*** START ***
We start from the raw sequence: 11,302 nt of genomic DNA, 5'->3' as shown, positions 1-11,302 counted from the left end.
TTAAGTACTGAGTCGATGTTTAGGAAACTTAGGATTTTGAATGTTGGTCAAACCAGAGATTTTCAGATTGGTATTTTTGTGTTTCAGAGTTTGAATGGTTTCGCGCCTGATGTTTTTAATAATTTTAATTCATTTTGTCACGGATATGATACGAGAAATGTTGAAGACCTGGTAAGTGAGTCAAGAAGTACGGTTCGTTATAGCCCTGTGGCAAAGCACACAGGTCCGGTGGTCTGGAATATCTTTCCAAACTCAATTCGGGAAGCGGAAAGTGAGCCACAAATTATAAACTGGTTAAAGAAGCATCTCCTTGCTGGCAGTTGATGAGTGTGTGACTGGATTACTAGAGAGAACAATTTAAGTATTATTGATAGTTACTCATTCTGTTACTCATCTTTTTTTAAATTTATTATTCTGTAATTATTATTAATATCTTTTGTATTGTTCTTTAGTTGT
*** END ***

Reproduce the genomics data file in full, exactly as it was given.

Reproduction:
We start from the raw sequence: 11,302 nt of genomic DNA, 5'->3' as shown, positions 1-11,302 counted from the left end.
TTAAGTACTGAGTCGATGTTTAGGAAACTTAGGATTTTGAATGTTGGTCAAACCAGAGATTTTCAGATTGGTATTTTTGTGTTTCAGAGTTTGAATGGTTTCGCGCCTGATGTTTTTAATAATTTTAATTCATTTTGTCACGGATATGATACGAGAAATGTTGAAGACCTGGTAAGTGAGTCAAGAAGTACGGTTCGTTATAGCCCTGTGGCAAAGCACACAGGTCCGGTGGTCTGGAATATCTTTCCAAACTCAATTCGGGAAGCGGAAAGTGAGCCACAAATTATAAACTGGTTAAAGAAGCATCTCCTTGCTGGCAGTTGATGAGTGTGTGACTGGATTACTAGAGAGAACAATTTAAGTATTATTGATAGTTACTCATTCTGTTACTCATCTTTTTTTAAATTTATTATTCTGTAATTATTATTAATATCTTTTGTATTGTTCTTTAGTTGT